Read in Japanese (日本語 )
by Akio Matsumura
The media coverage over the U.S. health care debate throughout the last month has been extraordinary. Put aside your thoughts on the outcome—the coverage helped viewers become more familiar with U.S. politicians and the U.S. political process. And many were left disappointed. The deep rift that splits American politics invites bitterness and disappointment at all levels.
As I have had the pleasure of meeting with so many politicians, in and out of the U.S., in my thirty five years at the UN and other international organizations, I would like to share my perspective on the potential power of our elected leaders. I think I can paint a more hopeful picture than the one we are witness to currently.
Politicians share a host of characteristics. First, their sensitivity to and engagement of broad population groups is important. It is why they are elected. Second, they promote ideas and opinions with a success that other sectors struggle to match. Their goals are threefold: to build consensus, foster action, and finally succeed with legislative implementation. Particularly impressive is their ability to transcend tough challenges—whether they are daily hurdles or national referendums. Here, I find their dynamic spirit of sympathy to be invaluable. Politicians can identify and sympathize with another person; bureaucrats find this very difficult.
My wife Maki and I had the great pleasure of welcoming so many political leaders to our small apartment in New York. Through these visits and long-lasting friendships I have been fortunate to glean many insights from the political world.
One of our most frequent guests was the late Representative James Scheuer (D-NY), chairman of the House Subcommittee on natural resources, agriculture research and environment. Even Rep. Scheuer’s mother and his wife Emily’s mother have visited my home.
Several stories of Rep. Scheuer and other politicians are worthwhile to share—they are indicative of the capabilities of strong politicians. Many of these relate directly to World War II, an event that erected the steepest barriers that we have had to overcome for the last sixty years.
Many years ago, Mr. Takashi Sato—junior MP from Japan, and future Minister of Agriculture—was visiting Washington, DC. Much earlier, he had been assigned a kamikaze pilot mission in August 1945, but Japan’s surrender on August 15 saved his life. When Mr. Sato visited Washington, I pushed hard for him to stay at Rep. Scheuer’s home, without anyone from the embassy or the help of an interpreter. Mr. Sato spoke no English. Mr. Scheuer spoke no Japanese. Both agreed to the challenge, and there was great success. The next day, there sat Mr. Sato, explaining to his boss, Prime Minister Takeo Fukuda, his extraordinary time with Rep. Scheuer. Evidently Mr. Sato, Rep. Scheuer, and Emily had found a way around the barrier.
It is also important to mention Rep. Scheuer’s relationship with Mr. Peter Petersen, a member of the German Bundestag. Mr. Petersen and his young colleagues were not aware of the full extent of the Holocaust as it transpired. Many of Mr. Petersen’s colleagues committed suicide when they learned of the horrors their government had carried out. Instead, Mr. Petersen launched his political career, inspired to never allow such an event to reoccur. I remember when Mr. Petersen met Rep. Scheuer, who was Jewish. Their frank and compassionate discussion surprised me. The importance and productivity of open, candid dialogue cannot be understated—we would never see such a conversation in the UN, or any other public forum, today.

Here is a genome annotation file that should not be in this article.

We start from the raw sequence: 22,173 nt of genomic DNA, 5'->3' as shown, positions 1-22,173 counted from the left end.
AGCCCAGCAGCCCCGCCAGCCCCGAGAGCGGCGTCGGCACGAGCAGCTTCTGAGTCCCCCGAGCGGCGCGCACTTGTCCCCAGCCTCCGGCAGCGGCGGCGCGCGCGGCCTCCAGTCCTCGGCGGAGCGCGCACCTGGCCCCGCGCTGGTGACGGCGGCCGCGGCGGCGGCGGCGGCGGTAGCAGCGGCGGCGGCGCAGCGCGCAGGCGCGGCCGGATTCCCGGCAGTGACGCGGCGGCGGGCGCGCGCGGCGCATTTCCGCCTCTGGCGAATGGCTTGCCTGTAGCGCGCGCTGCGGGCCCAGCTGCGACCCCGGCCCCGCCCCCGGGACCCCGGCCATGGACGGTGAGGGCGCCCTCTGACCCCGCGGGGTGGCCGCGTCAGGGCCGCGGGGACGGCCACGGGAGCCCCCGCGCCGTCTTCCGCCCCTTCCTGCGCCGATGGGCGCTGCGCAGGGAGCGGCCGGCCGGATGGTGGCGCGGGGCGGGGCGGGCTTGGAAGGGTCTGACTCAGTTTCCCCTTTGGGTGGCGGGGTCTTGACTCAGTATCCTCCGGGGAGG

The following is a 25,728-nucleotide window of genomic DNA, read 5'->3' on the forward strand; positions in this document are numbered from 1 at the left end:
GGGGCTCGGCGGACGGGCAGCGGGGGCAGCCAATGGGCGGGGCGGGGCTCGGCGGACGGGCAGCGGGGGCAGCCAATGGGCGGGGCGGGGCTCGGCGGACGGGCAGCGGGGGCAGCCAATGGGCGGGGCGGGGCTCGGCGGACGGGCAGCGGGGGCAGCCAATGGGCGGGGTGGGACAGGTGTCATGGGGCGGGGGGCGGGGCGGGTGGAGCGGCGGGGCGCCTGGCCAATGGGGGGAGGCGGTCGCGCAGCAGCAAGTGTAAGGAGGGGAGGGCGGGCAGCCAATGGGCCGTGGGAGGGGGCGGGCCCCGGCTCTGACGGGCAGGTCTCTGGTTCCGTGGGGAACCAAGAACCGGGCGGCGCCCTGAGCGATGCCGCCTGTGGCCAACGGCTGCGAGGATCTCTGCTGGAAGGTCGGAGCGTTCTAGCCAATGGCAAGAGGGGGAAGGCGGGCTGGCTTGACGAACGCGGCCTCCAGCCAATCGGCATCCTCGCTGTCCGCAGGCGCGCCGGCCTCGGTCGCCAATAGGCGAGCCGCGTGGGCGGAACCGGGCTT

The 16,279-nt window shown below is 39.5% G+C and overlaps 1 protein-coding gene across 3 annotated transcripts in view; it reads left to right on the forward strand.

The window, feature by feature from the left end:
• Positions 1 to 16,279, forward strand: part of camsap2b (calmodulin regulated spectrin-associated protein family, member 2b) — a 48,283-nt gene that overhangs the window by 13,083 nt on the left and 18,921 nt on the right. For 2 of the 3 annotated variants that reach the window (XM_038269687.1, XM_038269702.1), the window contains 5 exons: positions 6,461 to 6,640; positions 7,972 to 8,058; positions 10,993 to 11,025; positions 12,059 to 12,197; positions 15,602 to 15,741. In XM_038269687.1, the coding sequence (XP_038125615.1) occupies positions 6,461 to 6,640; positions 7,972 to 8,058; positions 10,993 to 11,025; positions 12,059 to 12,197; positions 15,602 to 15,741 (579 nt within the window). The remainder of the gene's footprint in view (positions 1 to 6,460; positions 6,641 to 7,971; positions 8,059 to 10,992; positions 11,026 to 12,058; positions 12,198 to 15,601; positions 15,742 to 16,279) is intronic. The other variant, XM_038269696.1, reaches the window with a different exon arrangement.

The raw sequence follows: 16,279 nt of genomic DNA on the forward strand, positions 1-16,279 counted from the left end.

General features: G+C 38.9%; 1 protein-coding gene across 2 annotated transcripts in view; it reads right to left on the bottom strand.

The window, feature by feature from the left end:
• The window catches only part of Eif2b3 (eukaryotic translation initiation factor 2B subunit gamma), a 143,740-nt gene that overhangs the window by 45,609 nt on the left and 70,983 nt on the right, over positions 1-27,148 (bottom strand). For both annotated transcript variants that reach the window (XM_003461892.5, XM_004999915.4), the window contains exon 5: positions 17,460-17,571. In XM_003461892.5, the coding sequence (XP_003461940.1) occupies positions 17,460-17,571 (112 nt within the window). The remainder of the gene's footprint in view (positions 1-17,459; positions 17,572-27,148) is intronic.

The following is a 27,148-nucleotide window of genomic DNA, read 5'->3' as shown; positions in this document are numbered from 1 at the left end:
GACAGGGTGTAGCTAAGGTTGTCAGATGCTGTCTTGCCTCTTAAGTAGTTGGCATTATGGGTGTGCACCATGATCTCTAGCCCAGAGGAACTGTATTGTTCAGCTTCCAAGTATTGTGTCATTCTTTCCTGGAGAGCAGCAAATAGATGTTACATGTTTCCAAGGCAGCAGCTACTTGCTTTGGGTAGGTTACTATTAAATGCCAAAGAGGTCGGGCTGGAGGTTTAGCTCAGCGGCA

Another time, Rep. Scheuer was speaking at a press conference at the UN headquarters in New York. Among others, Senator Sat Paul Mittal, a friend and Indian political leader, was in attendance. In the middle of the speech Rep. Scheuer interrupted himself suddenly. “Sat Paul,” he asked, “do you disagree with me?” There was no response, so he continued to speak. But he stopped again, repeating, “Sat Paul, Do you disagree with what I am saying?” We were all confused as to what was going on. I looked over to Senator Mittal—he was smiling and shaking his head to the right and left. In India, this is a sign of agreement. Of course, in the United States its meaning is construed differently. Later, after some explanation, they laughed and laughed. (It is worth mentioning here that Mr. Sunil Mittal, a son of Senator Mittal, is now one of the world’s most important business leaders).
Looking at the trust and friendships that Rep. Scheuer had built with Mr. Sato, Mr. Petersen, and Senator Mittal, I was convinced that politicians could act to build bridges between nations. These four overcame incredible historical barriers to become friends. Politicians have enormous influence that could be put to positive use.
I would like to encourage U.S. congressmen to travel abroad during their Congressional recess—especially to Muslim countries. It is imperative our politicians work to continue dialogue and construct personal relationships here. It does not matter if they stay at a nice hotel or drink French wine. Even small trips build understanding and personal sympathy for a place; reduce tensions and the possibility for miscommunication.
This is the power of a politician. History shows that when war breaks out, the official diplomatic communication is cut off and both countries depend heavily on the private channel. Personal relationships between politicians could keep dialogue from freezing and keep relations from sliding toward the worst possible outcome. A politician must learn globally and act locally. Their global views are helpful to their constituents and their nations. After all, we live within the political laws they write.